White supremacist propaganda was found last week at Temple Emanuel in Winston-Salem and on an online blog naming the synagogue. Officials at Temple Emanuel are enhancing their security for the High Holy Days in response to the discovery.
Vivian Smith, the president of Temple Emanuel, sent an email to the synagogue’s congregants last Friday, informing them about the incidents. The synagogue reported the matter to Winston-Salem police, the FBI, the Anti-Defamation League and the Secure Community Network, the latter two of which are based in New York City, according to the email.
Smith’s email indicates that perpetrators have been identified. Police officers who provide security at the synagogue are aware of the incident, the email says, and will take increase their vigilance in protecting the congregants.
An officer in a city police patrol car often parks at the synagogue.
“Although that is very disturbing, we have been informed by the authorities that there is no immediate threat to Temple Emanuel or our members,” the email said. “We are implementing enhanced security measures throughout the High Holy Days.”
The first of the Jewish holy days is Rosh Hashana or the Jewish New Year, which begins at sunset on Sunday and ends at nightfall Tuesday.
“We are taking this incident seriously,” Smith said Tuesday. “And we greatly appreciate our community’s concern.”
Rabbi Mark Cohn of Temple Emanuel declined to comment on the propaganda.
Winston-Salem police are investigating the matter, police Lt. Jeff Branham said. The propaganda contained offensive and disturbing content, he said.
However, Branham declined to reveal its details.
“The investigation is active and outside law enforcement agencies are currently assisting our agency,” Branham said. “At this time, the Winston Salem Police Department has no other information to provide.”
Shelley Lynch, a spokeswoman for the FBI office in Charlotte, said that her agency is aware of the pamphlets, which were found at the synagogue. Lynch also said she didn’t know the details of their contents.
The FBI has “been in touch with our law enforcement partners with the Winston-Salem Police Department in case information related to a federal violation is uncovered,” Lynch said in an email.
Doron Ezickson, a spokesman for the Anti-Defamation league, said that officials at Temple Emanuel acted appropriately when they reported receiving the propaganda. The ADL works to stop the defamation of Jewish people and advocates for the justice and fair treatment for all people, according to its website.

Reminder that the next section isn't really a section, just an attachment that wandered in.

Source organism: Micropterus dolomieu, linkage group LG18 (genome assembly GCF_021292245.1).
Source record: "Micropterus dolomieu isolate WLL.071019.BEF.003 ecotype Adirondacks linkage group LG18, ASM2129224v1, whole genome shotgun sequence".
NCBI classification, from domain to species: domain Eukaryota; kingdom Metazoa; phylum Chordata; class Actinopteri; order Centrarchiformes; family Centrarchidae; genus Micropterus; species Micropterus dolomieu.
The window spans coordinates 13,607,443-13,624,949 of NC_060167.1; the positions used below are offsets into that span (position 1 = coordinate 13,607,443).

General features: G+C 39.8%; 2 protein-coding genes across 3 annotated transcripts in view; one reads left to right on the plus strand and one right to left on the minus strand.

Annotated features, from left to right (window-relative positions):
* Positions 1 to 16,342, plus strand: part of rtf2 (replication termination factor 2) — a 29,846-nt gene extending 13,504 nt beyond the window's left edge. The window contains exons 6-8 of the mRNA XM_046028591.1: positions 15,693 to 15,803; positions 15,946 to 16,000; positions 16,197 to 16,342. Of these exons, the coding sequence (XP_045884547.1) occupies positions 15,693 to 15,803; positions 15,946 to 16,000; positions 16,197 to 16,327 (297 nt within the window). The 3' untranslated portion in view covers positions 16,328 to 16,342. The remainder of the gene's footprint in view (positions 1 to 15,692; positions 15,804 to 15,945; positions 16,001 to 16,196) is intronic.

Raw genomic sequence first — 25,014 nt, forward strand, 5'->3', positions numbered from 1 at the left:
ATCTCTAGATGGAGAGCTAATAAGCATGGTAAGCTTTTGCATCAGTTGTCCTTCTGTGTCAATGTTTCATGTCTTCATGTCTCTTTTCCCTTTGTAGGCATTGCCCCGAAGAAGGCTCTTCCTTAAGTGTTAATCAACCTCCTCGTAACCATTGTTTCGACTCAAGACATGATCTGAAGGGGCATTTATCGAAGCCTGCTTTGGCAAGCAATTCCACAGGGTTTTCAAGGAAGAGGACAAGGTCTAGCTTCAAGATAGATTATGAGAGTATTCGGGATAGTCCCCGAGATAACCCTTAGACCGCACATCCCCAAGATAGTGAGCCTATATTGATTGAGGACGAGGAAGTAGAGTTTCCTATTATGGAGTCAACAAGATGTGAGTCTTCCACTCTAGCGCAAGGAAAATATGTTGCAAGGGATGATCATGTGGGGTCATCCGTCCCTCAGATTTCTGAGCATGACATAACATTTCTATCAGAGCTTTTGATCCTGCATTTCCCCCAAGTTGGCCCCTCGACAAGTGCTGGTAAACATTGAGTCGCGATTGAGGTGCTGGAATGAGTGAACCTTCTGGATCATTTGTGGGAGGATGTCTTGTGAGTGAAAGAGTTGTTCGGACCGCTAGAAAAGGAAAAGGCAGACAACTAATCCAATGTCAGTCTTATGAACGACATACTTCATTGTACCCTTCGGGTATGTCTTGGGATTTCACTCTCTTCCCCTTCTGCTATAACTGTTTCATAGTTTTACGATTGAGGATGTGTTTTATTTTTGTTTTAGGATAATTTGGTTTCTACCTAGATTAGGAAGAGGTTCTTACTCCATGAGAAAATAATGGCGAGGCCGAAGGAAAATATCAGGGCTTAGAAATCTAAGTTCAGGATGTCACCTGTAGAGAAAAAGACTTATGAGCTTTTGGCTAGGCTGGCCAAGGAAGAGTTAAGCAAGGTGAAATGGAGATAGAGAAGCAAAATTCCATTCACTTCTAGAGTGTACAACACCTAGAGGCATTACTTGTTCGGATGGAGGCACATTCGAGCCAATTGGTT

“Unfortunately, we have seen a very substantial increase of the use of propaganda and literature to create intimidation and fear,” Ezickson said in a phone interview. “In the environment that we are experiencing right now, with incidents of active violence in houses of worship, it is very prudent of the synagogue to have been communicating the facts and for law enforcement to be aware.”
Ezickson, who also declined to reveal the details of the propaganda, pointed to the upcoming anniversary of the killing of 11 people at the Tree of Life synagogue in Pittsburgh on Oct. 27, 2018. The U.S. Department of Justice is seeking the death penalty against the accused killer, Robert Bowers of Baldwin, Pa.
Prosecutors say Bowers was armed with an AR-15 and other weapons when he opened fire inside the Pittsburgh synagogue, killing eight men and three women in what has been described as the worst attack on Jews in the United States.
At least six other people were wounded, including four police officers who engaged in a shootout with the suspect.
The Secure Community Network has worked with the Winston-Salem Jewish community as well as local, state and federal law enforcement agencies to address the rise in “anti-Semitism, hate crimes and incidents we have seen directed at the Jewish community across the country”, said Michael Masters, the national director and chief executive of the organization.
The SCN works with American Jewish communities regarding their safety and security, according to its website.
“We encourage organizations to develop comprehensive security plans, to include physical security as well as training and to coordinate closely with local law enforcement,” Masters said in an email. “No one in the United States — regardless of faith or affiliation — should ever be threatened or concerned for their safety while walking into a house or worship, faith-based organization or community facility.”
The Associated Press contributed to this story.